'Do You Know Where Your Children Are?': MJ's Chilling Song On Alleged Child Sex Abuse Resurfaces

'Do You Know Where Your Children Are?': MJ's Chilling Song On Alleged Child Sex Abuse Resurfaces

The King of Pop had decided against releasing the song, however, the record label chiefs had put it out in 2014 album.

For a lot of people, there would have been a close line of approaching nostalgia when Oprah Winfrey hosted a special about Michael Jackson -- given that she had interviewed the pop star in 1993 at his Neverland ranch (his first interview in 14 years at that time). 

But the one that aired on US screens on 4th March, Monday -- following the release of HBO documentary, Leaving Neverland -- had a way different tone.

She interviewed James Safechuck and Wade Robson, who accused Jackson of sexually abusing them when they were boys, and the documentary’s British director, Dan Reed.  



 

 

While America is having its bout of soul-searching, there is one more development reported by The Sun -- that Michael Jackson had written a graphic song about child sexual abuse. 

The song, titled, "Do you know where your children are?",  reportedly contains explicitly mentioned references of child molestation. Which is taking a sinister tone in the light of emerging abuse allegations against the King Of Pop. 



 

 

The song’s lyrics read: “She wrote that she is tired of step daddy using her, saying that he’ll buy her things, while sexually abusing her."

“Now she’s on the move, she’s off to Hollywood, she says she wanna be a star, she heard the money’s good. She gets off from the train station, the man is waiting there, I’ll show you where the money is, girl just let down your hair.” 



 

 

The song was reportedly made a part of the album that was released in 2014, which featured Jackson's previously unreleased songs.

The lyrics of the song bear a direct relation with child sex abuse - which is something that the singer has been accused of by multiple men. It only adds to the horror that the fans might be feeling after watching "Leaving Neverland" - especially those who grew up with his music. 



 

 

It comes as dozens of radio stations around the world have pulled Michael Jackson’s songs after explosive child sex abuse claims in a new Channel 4 documentary.

The Billie Jean singer faces claims that he groomed young children, even carrying out a fake wedding ceremony with a ten-year-old boy in the HBO documentary Leaving Neverland.



 

 

Furthermore, as more and more people are watching the documentary, the pop icon's fans are claiming that it is ripping apart his already questionable legacy.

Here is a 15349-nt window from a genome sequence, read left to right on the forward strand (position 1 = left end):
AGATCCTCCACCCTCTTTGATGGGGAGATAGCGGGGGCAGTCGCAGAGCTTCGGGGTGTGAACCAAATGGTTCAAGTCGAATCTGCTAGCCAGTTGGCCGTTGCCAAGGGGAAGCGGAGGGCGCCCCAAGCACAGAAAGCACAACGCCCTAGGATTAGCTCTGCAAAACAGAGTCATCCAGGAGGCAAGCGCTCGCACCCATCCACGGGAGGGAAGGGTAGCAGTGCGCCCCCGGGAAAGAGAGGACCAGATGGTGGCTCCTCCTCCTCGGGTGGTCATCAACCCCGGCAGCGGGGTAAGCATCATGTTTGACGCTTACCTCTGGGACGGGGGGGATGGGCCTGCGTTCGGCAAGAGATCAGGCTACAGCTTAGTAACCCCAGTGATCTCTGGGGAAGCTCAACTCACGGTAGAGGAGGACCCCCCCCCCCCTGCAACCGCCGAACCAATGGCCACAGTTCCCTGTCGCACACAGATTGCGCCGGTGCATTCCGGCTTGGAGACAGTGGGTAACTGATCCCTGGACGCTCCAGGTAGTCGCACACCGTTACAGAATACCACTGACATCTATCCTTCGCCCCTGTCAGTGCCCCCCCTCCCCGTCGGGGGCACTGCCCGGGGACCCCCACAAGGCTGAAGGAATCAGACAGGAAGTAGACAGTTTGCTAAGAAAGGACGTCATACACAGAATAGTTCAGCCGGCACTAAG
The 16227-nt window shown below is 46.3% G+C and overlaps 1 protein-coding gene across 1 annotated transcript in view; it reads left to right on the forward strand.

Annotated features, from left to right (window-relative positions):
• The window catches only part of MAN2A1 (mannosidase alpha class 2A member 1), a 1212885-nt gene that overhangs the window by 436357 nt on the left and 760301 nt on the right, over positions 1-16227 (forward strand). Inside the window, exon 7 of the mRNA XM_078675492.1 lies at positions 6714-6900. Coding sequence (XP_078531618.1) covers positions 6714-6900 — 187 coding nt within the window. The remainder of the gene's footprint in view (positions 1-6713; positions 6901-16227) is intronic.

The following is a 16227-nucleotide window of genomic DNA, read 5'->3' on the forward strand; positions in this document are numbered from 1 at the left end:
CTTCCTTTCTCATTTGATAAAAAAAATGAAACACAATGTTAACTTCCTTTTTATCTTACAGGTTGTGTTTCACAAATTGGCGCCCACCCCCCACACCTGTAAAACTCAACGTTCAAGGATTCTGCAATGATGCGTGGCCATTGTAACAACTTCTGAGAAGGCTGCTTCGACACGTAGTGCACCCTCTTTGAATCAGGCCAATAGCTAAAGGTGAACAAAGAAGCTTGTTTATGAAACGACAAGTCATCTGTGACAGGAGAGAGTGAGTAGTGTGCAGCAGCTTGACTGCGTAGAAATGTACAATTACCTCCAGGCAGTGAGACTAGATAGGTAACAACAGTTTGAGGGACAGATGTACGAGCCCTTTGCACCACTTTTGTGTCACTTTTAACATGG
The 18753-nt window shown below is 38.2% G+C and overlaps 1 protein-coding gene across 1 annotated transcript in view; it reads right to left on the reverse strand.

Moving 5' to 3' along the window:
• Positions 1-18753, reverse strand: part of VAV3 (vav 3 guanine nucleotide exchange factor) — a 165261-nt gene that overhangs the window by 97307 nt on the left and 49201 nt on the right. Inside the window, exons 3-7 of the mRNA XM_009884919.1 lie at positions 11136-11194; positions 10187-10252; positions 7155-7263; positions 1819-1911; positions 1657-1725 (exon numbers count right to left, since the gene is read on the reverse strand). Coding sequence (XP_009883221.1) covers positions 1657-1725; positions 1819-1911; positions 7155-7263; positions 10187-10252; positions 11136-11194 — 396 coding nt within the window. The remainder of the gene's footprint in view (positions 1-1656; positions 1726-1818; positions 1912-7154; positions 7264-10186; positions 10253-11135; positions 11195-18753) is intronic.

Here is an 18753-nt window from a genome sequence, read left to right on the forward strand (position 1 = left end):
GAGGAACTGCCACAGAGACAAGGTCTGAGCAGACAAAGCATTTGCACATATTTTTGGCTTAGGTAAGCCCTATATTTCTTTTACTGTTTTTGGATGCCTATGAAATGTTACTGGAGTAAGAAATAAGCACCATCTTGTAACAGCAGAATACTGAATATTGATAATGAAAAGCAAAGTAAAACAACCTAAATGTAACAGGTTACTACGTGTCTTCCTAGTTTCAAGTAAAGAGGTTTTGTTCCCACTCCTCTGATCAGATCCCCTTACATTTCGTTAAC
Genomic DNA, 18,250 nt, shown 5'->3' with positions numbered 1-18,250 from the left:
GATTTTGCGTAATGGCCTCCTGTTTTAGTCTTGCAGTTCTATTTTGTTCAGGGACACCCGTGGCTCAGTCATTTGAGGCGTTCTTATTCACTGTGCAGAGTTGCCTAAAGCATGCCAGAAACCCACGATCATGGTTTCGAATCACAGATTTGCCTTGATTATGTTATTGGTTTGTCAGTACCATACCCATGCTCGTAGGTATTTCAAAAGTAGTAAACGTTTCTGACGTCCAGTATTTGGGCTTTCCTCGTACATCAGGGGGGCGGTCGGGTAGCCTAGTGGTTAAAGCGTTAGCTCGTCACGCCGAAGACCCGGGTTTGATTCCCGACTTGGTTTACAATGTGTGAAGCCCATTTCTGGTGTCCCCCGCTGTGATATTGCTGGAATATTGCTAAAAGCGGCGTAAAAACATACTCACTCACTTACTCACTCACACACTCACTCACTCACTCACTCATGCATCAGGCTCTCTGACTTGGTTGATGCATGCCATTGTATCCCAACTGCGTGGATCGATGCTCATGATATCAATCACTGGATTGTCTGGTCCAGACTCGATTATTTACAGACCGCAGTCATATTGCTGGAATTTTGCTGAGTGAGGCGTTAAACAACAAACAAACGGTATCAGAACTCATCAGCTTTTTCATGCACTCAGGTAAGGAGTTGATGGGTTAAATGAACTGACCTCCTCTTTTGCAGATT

According to The Sun, in New Zealand, two radio stations that broadcast over half of the population have now removed Jackson’s music.

Sydney’s Nova Entertainment in Australia today became the latest radio group to announce they are taking the late ‘King of Pop’ off the air.



 

 

Although many viewers were left in no doubt that the subjects were telling the truth, it sparked a massive backlash among many die-hard Jackson fans.

According to Mirror, it led to protests outside Channel 4 last week as Jackson's loyal followers vented their fury over the decision to screen the movie. 



 

 

According to The Guardian, the documentary has hurled America into a fresh bout of soul-searching over Jackson’s cultural legacy, his estate’s financial future and whether his music is too good to be muted.

More broadly, it is also the latest test for the nation’s attitude towards stars accused of sex crimes. 

“For me, this moment transcends Michael Jackson,” said Winfrey, who has said she was sexually abused as a child.

“It is much bigger than any one person. This is a moment in time that allows us to see this societal corruption. It’s like a scourge on humanity and it’s happening right now.” 



 

 

“It takes days to recover from this documentary,” the film-maker Judd Apatow said on Twitter. “Five minutes in, you will think to yourself, ‘Oh my God, every word they are saying is true.’” 

While recent times have seen some major names like Bill Cosby and R. Kelly have been hurled into the public sphere for their respective cases of sexual assault and misconduct, no other figure has had more influence over American popular culture than Jackson, whose legacy is also worth hundreds of millions of dollars. 



 

 

According to The Guardian, Jackson family members issued a statement calling Leaving Neverland a “public lynching” and a “tabloid character assassination” that revisits previously rejected claims.

Jackson was cleared of child molestation charges by a California jury in 2005. The Jackson estate is now suing HBO for $100m for allegedly violating a non-disparagement clause related to a contract the network signed in 1992. 

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